And finally, I am not even opposed to just using : On Error Resume Next
Some might view this as "sloppy", but if the app/sub is simple, I see nothing wrong with it...

As always, with anything in the world of App Dev...
   "It depends on your environment, what you are doing, and your exact needs"
So there is no real Right or Wrong here.


mlcktmguyAuthor Commented:
Thanks to all that responded.  I now understand why my logic wasn’t working.  As always with EE some very good answers and suggestions.

I realized that my central error handler exits the app on any unexpected error.  Any errors that I expect or I am aware are possible will be handled in the modules that they occur.  Anything that doesn’t come up in our QC testing will indeed get sent to the generic error handler and exit the application.

If something gets to the error handler I want to display the error and end it all.  This is because the error is totally unexpected and I really don’t know the appropriate action to take if I want to continue processing.  In my experience, continuing to process after unexpected errors usually leads to more errors.  

It is rare that I get a user report of an error that gets to the app wide error handler and kicks the user out of the application.  The EH is there as a catch all net, especially when we distribute MDE’s instead of MDB’s.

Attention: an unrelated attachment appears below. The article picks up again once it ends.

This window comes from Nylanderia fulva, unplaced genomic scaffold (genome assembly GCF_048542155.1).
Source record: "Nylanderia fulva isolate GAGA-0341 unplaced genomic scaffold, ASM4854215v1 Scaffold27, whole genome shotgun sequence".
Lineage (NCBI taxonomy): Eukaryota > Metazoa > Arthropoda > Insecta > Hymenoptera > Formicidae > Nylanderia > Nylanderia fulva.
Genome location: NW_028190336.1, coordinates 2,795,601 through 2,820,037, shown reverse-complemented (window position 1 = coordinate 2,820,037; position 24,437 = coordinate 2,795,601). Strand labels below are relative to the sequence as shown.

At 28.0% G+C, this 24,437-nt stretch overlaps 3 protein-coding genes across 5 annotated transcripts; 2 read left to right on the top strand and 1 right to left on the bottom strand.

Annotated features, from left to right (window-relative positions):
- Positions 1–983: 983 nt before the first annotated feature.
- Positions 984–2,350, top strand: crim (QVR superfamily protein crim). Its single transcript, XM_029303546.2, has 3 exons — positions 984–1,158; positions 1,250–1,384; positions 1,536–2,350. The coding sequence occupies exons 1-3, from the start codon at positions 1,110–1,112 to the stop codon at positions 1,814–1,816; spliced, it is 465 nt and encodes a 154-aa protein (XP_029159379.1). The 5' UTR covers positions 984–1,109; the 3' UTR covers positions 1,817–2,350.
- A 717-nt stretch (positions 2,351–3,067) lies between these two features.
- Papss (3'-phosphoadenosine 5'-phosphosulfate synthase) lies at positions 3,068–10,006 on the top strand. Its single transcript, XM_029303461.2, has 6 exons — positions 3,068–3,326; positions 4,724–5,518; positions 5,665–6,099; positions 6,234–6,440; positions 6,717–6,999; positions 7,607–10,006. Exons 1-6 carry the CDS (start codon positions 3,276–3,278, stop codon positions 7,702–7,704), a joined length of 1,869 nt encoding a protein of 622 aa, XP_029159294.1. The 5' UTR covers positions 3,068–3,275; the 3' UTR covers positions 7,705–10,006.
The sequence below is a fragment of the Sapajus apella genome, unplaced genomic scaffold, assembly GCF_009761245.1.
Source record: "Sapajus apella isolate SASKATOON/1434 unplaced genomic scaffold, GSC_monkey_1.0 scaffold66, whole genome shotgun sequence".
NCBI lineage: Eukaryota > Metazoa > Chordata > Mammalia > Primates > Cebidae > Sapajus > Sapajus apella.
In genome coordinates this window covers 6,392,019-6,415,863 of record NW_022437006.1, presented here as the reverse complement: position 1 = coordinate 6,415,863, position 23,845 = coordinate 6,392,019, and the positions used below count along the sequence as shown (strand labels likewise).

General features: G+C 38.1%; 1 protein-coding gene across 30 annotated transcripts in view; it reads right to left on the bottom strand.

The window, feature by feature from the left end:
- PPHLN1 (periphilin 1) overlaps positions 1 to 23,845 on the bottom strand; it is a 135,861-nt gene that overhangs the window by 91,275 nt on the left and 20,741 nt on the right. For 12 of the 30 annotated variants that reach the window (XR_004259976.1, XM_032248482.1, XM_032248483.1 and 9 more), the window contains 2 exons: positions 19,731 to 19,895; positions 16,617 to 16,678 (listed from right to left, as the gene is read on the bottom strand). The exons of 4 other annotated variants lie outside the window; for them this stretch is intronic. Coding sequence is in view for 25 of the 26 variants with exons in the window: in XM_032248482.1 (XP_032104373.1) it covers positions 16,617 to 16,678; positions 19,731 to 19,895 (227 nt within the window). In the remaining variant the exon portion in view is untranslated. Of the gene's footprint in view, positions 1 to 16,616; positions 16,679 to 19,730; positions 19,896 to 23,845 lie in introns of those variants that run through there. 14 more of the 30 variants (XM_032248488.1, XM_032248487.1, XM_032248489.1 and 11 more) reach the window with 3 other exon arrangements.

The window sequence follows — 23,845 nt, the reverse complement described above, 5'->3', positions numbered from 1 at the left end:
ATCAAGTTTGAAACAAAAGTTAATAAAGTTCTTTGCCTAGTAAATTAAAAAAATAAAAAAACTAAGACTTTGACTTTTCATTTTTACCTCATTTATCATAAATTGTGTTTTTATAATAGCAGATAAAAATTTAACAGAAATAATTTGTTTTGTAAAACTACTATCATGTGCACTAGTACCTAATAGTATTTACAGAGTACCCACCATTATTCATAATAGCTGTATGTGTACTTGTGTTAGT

When errors are reported, I research the cause(s) and if appropriate, add specific error handling for those situations.  Line numbers would definitely be helpful in locating errors.

This one size fits all error handler called from all over the app does have the big flaw of not setting closing any objects that are open or in use at the time of the error.  When I originally created the appwide error handler I tried to develop routines to automatically close all open forms etc.. but they never worked correctly, so I abandoned them.

Even with an error handler in a subroutine or function, there are so many different exit points possible it would is difficult to know exactly what has been opened or set at every moment during the routines execution.  Trying to close files that haven’t been opened leads to errors also.

I will be posting another question related to this issue.  How to determine what object has been opened or is in use at any give time so the appropriate objects can be reset closed, etc..